I’m thankful for the kids, families, and leaders of our Youth Group. These young people are growing in their faith and it is wonderful to see and be a part of. I’m especially thankful God sent us Chris and Michelle H to help us lead and love these kids who fill our home each week. I’m also thankful for a fabulous Youth Sunday as well as Youth Lake Day this year.

I’m thankful for the amazing opportunity to regularly write newspaper columns about faith in Jesus. I did about 12 this year. I love writing, and every now and then I hear from someone who has been impacted by my feeble words.

I’m thankful for my friends in the recovery community, especially my friends in AA, the Turning Point and Celebrate Recovery. Each person shows a unique courage and strength to carry on in the face of so many challenges. I’m thankful for the chance to pray together regularly after meetings. It has also been an honor to host monthly Mercy Street meetings, to welcome folks in to be prayed for, to sing together, to eat together, to share stories together. Together we are so much stronger, and I’m thankful. I’m especially thankful for the wonderful Maundy Thursday service we enjoyed as a church and recovery community together.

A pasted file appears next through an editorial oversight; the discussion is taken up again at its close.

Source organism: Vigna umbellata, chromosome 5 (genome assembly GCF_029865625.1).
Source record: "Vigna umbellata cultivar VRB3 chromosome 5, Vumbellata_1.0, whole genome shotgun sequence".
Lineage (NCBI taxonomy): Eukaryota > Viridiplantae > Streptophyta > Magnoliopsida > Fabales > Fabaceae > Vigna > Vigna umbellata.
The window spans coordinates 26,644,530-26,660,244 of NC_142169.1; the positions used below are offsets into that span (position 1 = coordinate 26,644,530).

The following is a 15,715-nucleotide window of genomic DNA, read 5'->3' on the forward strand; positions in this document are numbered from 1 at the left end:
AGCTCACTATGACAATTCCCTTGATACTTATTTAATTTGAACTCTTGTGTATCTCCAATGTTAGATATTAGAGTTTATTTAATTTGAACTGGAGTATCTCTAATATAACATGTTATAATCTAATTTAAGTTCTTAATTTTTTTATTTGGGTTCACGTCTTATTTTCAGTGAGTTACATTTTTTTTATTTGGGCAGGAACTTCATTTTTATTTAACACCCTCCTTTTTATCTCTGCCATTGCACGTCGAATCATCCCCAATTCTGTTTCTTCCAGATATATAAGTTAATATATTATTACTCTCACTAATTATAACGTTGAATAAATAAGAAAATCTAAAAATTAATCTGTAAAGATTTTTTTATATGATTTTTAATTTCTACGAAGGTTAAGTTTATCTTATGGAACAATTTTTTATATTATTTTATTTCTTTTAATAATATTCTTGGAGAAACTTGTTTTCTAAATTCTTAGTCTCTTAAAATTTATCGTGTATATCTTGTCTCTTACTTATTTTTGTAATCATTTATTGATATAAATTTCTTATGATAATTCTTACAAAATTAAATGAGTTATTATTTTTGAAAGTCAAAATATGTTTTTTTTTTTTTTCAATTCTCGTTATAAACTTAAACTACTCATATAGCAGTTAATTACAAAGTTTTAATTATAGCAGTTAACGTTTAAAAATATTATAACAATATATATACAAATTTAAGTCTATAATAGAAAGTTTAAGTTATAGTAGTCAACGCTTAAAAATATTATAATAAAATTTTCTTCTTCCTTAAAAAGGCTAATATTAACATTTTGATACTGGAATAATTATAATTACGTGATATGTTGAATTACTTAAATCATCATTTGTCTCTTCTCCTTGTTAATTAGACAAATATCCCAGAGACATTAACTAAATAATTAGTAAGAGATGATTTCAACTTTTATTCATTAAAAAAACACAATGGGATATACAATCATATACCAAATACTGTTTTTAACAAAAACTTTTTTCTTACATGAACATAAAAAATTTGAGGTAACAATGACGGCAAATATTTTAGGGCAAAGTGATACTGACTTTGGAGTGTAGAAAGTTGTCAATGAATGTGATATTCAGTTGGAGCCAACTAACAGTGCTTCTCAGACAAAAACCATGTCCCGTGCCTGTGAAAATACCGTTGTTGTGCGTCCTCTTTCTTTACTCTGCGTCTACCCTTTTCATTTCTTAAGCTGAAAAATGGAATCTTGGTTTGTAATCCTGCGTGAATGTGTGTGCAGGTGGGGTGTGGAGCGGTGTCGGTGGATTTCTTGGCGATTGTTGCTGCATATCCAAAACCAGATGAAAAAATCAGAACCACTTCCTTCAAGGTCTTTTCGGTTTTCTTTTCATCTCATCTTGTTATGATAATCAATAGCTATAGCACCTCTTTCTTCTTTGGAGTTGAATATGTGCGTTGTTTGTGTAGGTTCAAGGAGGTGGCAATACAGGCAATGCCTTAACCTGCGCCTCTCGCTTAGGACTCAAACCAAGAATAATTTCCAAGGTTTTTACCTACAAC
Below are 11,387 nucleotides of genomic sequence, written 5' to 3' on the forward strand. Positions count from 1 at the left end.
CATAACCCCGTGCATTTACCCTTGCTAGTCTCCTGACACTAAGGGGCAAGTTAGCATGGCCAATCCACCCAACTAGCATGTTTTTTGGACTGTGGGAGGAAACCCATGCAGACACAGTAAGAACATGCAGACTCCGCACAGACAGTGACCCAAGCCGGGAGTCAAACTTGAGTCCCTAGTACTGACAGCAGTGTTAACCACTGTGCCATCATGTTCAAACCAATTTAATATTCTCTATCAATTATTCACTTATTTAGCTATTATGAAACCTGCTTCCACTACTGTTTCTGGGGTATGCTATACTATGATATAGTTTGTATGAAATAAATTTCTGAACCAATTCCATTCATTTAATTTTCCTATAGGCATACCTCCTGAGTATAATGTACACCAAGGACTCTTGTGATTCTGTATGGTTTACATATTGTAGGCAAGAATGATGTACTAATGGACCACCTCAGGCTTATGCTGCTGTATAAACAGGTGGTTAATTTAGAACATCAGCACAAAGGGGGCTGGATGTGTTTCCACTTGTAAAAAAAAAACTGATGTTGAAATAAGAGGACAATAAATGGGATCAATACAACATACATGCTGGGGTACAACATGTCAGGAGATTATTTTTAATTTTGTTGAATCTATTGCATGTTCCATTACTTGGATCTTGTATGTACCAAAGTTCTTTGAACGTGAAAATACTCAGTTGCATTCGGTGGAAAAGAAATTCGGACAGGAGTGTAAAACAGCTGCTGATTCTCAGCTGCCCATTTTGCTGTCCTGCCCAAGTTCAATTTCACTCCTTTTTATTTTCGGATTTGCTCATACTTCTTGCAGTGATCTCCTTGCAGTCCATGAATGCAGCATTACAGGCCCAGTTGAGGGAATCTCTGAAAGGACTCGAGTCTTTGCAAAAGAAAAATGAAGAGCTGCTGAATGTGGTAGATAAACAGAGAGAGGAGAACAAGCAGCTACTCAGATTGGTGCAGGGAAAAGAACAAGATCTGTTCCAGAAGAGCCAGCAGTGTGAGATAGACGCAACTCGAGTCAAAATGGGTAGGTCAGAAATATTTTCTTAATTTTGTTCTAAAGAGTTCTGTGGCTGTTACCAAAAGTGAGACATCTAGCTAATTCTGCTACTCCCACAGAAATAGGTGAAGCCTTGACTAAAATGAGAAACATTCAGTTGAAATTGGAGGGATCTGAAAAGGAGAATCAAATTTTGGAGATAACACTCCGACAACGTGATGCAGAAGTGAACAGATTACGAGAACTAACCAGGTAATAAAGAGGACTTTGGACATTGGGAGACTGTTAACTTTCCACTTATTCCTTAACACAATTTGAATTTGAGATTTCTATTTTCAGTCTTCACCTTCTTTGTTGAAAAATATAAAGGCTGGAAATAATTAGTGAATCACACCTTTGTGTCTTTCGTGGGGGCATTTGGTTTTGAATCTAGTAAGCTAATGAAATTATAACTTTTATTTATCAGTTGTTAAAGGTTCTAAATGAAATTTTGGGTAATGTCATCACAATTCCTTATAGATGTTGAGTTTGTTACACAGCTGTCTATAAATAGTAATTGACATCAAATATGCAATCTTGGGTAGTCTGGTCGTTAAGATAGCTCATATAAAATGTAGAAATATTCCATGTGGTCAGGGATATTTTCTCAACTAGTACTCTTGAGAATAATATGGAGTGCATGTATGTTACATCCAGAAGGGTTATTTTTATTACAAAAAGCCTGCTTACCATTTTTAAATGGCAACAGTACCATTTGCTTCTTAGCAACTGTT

I’m thankful for the organizations sharing our building who are serving various needs in our community, especially for the new ones this year that serve the recovery community: Hawthorn Recovery, Turning Point, and Celebrate Recovery. Each of these is a direct result of strong relationships in the community, and I’m thankful to be partners in supporting our community.

I’m thankful for the little ones in our church family and those that help teach and care for them each Sunday. I’m thankful for the older and wiser ones among us, who have long been faithful and have much to give.